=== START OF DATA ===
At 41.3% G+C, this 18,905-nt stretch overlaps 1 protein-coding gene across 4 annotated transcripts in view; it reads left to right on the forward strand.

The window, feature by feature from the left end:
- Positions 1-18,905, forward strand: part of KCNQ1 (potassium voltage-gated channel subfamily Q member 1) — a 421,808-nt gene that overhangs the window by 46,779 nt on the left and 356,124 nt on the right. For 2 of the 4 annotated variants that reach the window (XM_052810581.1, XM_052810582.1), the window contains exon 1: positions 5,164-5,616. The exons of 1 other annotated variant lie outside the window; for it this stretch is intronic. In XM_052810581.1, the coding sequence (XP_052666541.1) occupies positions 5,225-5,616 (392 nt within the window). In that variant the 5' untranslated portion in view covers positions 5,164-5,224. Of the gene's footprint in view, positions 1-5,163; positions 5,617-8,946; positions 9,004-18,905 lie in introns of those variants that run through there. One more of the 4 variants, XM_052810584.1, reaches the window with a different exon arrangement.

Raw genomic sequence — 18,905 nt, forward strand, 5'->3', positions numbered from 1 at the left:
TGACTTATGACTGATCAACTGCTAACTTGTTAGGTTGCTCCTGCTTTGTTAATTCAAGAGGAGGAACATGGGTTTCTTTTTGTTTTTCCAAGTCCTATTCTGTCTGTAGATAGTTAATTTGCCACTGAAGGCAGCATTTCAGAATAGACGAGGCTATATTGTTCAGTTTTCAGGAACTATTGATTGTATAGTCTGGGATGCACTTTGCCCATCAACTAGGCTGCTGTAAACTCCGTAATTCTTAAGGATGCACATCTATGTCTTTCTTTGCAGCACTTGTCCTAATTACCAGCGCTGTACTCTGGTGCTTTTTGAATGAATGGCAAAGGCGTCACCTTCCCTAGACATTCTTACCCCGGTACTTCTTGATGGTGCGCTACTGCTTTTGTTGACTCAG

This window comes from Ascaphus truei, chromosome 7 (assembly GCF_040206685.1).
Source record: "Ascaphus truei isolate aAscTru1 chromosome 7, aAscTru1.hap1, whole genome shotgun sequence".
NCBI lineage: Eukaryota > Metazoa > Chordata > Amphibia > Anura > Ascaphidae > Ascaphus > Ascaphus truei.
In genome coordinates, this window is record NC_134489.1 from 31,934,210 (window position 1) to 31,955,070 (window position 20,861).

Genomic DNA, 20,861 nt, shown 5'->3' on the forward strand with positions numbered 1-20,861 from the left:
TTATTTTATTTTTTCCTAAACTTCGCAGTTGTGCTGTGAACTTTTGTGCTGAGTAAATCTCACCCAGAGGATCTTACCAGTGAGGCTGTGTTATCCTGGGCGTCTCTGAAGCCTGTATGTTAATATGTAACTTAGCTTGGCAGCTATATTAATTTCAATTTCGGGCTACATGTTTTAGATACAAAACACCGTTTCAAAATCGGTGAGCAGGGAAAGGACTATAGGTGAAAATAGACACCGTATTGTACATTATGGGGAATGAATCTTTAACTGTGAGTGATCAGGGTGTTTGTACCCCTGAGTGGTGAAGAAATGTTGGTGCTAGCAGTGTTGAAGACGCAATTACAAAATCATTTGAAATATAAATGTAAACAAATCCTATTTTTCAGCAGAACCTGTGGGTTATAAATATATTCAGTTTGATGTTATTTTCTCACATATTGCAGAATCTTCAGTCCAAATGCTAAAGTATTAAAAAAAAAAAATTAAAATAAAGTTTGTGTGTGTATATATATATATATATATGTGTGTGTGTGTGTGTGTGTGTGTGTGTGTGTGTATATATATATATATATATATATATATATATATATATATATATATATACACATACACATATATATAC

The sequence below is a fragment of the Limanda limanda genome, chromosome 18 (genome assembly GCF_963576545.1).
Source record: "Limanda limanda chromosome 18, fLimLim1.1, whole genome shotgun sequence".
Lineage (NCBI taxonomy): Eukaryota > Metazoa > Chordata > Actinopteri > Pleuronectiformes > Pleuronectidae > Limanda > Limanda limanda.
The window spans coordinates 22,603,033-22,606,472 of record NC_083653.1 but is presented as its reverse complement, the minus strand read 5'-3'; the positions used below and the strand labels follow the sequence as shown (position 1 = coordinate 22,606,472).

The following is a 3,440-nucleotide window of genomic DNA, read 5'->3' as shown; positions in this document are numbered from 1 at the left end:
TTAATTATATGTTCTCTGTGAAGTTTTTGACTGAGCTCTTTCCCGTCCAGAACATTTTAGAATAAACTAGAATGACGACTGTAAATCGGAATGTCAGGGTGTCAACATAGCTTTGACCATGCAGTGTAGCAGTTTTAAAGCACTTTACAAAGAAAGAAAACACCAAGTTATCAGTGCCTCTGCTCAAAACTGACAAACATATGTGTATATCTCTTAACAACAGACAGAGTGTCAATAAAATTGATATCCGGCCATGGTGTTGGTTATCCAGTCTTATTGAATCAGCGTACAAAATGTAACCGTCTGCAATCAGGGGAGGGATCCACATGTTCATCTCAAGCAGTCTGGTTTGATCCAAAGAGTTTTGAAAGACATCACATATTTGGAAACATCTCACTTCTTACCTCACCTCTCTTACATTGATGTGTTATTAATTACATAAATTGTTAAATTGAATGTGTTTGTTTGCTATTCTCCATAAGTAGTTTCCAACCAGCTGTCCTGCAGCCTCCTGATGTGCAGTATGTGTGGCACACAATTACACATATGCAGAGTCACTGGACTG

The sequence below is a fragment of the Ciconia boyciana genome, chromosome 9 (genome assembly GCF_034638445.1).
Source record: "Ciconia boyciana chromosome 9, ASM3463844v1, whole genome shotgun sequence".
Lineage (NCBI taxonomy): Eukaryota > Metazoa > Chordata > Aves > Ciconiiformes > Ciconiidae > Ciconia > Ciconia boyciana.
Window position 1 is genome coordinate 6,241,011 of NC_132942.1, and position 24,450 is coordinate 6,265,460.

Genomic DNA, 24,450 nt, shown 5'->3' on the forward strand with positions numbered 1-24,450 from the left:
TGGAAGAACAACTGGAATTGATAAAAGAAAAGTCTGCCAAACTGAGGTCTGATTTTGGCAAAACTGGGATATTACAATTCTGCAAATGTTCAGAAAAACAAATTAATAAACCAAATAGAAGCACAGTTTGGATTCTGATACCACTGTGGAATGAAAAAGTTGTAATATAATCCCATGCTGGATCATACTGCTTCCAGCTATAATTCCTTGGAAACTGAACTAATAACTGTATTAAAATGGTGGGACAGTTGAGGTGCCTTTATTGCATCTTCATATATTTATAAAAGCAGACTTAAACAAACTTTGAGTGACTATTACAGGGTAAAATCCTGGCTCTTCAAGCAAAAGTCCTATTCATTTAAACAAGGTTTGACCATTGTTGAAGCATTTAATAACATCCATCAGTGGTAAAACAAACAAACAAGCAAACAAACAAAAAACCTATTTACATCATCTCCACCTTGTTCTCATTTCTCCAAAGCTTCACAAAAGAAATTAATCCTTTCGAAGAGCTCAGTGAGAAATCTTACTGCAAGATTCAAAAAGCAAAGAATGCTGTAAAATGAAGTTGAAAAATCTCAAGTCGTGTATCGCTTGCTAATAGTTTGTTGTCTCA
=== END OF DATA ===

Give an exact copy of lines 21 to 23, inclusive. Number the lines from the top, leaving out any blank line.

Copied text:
Window position 1 is genome coordinate 6,241,011 of NC_132942.1, and position 24,450 is coordinate 6,265,460.

Genomic DNA, 24,450 nt, shown 5'->3' on the forward strand with positions numbered 1-24,450 from the left:
TGGAAGAACAACTGGAATTGATAAAAGAAAAGTCTGCCAAACTGAGGTCTGATTTTGGCAAAACTGGGATATTACAATTCTGCAAATGTTCAGAAAAACAAATTAATAAACCAAATAGAAGCACAGTTTGGATTCTGATACCACTGTGGAATGAAAAAGTTGTAATATAATCCCATGCTGGATCATACTGCTTCCAGCTATAATTCCTTGGAAACTGAACTAATAACTGTATTAAAATGGTGGGACAGTTGAGGTGCCTTTATTGCATCTTCATATATTTATAAAAGCAGACTTAAACAAACTTTGAGTGACTATTACAGGGTAAAATCCTGGCTCTTCAAGCAAAAGTCCTATTCATTTAAACAAGGTTTGACCATTGTTGAAGCATTTAATAACATCCATCAGTGGTAAAACAAACAAACAAGCAAACAAACAAAAAACCTATTTACATCATCTCCACCTTGTTCTCATTTCTCCAAAGCTTCACAAAAGAAATTAATCCTTTCGAAGAGCTCAGTGAGAAATCTTACTGCAAGATTCAAAAAGCAAAGAATGCTGTAAAATGAAGTTGAAAAATCTCAAGTCGTGTATCGCTTGCTAATAGTTTGTTGTCTCA